Channeling the Inner Linchpin

I finished reading Seth Godin’s Linchpin close to two weeks ago, and though I knew that I would really enjoy the book, I had no idea how necessary it was that I read it when I had.

Linchpin made me an active student reader once again Photo credit: nishaksquared
Linchpin made me an active student reader once again.
Photo credit: nishaksquared

The cover of the book really says it all: are you indispensable? The question piques your interest and challenges you to think about work in a different way.

In what he calls our “new world of work,” Godin defines a linchpin as “the one person” who “own[s] their own means of production, who can make a difference, lead us and connect us.” Long gone is the factory, mass production mindset; the Internet has changed that. In its stead is a more human, customizable approach that we can all bring not only to the workplace, but into any arena of our lives.

I read Linchpin just as I was planning the launch of my new venture. After over a year of debating whether or not I should just do it, I finally realized that it was time that I put my ideas to work. Thoughts and solutions were flowing out of me steadily. It was refreshing, and I felt like my best, most motivated self as I laid out my plans.

But as I jotted them down and fleshed them out further, I was also needled by the questions and doubts of all entrepreneurs, writers, artists and freelancers. How can I make this work? Will I make any money? Am I any good at this? Will anyone pay attention to me? Will people get it? Can this brainchild of mine really be something?…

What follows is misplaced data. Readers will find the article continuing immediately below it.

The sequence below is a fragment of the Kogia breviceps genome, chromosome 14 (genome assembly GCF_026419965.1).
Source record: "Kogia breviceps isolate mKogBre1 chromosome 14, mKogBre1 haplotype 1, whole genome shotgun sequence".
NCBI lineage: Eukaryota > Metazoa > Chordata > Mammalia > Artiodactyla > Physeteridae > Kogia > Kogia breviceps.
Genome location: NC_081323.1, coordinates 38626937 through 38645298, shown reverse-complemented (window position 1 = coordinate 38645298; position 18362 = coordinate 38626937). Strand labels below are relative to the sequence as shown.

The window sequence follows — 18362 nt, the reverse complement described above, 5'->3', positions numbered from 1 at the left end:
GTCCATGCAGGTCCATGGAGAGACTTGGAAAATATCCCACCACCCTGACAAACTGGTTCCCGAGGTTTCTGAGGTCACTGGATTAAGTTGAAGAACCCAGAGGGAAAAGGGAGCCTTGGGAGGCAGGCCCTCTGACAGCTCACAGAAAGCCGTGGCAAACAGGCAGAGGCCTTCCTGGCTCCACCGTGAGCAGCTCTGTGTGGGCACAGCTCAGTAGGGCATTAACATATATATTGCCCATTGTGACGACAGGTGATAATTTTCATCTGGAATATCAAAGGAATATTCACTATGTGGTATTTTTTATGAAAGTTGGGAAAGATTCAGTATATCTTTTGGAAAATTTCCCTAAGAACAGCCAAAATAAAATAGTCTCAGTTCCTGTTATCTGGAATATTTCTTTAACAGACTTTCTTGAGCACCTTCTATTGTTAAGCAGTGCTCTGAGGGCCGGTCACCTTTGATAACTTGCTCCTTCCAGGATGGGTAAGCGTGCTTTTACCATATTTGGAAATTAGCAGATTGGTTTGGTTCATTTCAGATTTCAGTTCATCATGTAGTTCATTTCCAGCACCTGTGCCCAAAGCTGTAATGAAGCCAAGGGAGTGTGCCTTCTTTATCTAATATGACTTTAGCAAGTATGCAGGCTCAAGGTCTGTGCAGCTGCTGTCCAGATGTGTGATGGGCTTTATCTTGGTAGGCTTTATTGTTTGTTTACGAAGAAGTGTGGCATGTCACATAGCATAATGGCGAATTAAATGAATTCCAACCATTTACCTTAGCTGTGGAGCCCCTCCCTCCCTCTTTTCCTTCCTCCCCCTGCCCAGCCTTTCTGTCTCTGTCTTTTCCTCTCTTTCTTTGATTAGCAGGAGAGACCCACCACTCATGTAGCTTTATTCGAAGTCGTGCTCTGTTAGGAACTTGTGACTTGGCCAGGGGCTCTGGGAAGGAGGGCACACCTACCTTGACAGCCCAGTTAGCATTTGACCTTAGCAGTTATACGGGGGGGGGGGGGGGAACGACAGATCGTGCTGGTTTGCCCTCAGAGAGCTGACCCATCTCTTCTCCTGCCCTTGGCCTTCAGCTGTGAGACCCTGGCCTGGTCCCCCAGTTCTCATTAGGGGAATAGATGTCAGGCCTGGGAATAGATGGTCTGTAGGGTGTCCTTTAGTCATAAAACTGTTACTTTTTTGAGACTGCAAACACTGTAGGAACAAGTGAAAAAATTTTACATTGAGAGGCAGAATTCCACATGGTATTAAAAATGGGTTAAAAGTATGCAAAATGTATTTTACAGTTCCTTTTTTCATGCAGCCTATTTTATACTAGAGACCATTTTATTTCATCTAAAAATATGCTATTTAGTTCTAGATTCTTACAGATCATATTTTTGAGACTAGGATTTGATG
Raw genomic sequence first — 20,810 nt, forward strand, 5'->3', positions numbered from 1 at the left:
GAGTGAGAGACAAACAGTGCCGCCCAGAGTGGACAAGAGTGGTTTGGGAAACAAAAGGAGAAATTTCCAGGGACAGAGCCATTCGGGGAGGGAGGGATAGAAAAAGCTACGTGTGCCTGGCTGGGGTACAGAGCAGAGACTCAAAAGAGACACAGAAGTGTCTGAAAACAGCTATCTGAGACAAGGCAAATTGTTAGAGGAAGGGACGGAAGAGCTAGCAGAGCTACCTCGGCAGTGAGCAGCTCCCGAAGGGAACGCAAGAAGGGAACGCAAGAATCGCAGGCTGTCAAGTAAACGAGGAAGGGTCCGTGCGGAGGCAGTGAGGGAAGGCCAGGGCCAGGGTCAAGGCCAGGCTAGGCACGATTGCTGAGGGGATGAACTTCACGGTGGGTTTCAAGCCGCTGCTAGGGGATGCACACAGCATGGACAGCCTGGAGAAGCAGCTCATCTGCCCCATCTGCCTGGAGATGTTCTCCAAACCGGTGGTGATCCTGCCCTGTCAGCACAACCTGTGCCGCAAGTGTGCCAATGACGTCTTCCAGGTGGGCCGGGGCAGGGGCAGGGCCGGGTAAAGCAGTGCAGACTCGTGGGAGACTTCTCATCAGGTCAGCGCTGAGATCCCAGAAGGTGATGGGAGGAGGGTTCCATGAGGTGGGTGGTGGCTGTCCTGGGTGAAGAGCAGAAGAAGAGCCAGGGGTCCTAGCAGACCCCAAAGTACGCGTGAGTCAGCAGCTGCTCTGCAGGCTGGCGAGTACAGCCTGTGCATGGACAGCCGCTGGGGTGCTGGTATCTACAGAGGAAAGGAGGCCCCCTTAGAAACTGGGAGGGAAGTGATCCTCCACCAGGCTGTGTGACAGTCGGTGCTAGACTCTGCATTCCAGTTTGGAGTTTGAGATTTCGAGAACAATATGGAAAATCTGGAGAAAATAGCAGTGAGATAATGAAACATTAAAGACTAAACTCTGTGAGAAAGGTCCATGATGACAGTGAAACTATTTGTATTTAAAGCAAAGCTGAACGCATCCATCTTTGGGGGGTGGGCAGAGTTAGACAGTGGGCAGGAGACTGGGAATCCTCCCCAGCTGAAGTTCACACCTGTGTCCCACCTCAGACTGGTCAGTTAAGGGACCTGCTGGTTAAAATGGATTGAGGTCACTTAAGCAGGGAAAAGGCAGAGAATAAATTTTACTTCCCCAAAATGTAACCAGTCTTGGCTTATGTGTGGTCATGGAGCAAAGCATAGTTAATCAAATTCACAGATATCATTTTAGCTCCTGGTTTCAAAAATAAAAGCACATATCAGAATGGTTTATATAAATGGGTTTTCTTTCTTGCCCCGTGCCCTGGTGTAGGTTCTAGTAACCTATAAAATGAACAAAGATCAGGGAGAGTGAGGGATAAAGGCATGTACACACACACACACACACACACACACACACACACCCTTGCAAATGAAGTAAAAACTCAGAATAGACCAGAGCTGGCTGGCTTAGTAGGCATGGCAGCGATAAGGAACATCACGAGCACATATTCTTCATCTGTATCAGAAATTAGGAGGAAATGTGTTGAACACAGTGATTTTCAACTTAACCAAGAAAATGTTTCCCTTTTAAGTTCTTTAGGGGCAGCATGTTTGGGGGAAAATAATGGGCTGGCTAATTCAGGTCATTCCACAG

And the list goes on and on.

Needless to say, you can get stuck in a real rut if you give too much power to those questions. Yes, they are important to ask, but it’s just as important to note when you’re paralyzed into inaction by fear. Godin has 1,001 good points to make, but this one  felt like he was speaking directly to me:

The linchpin feels the fear, acknowledges it, the proceeds… What I can tell you is that in today’s economy, doing [that] is a prerequisite for success.


This statement is one I’ve heard many times in many different ways, but it really resonated in the moment that I read it. I reflected on the numerous people I’ve met over the years who had an idea and the courage of their convictions to give it a real go and see what could happen. I have always admired those people, especially the ones who are able to balance doing the work that they love with the kind of life they want to live. I love the possibility and optimism of seeing what can be done rather than what cannot.

Reading Godin’s book made me think a lot about my inner linchpin, about the leader, connector and artist within me. The values he presents in his book, particularly in redefining what is an artist and a genius, and how we can be the best version of ourselves, echo the values I’ve held close to my heart for years. I just didn’t articulate  those values  the same way  Godin has.

So, yes: I do highly suggest you read his book. I am a fan of Godin’s work, so you make think me unbiased, but there is real value to what he says because it forces you think differently than the (social and personal) status quo.

And I think it’s good to think differently about how you can make your work matter because that’s the road to more lasting professional — and personal — satisfaction.


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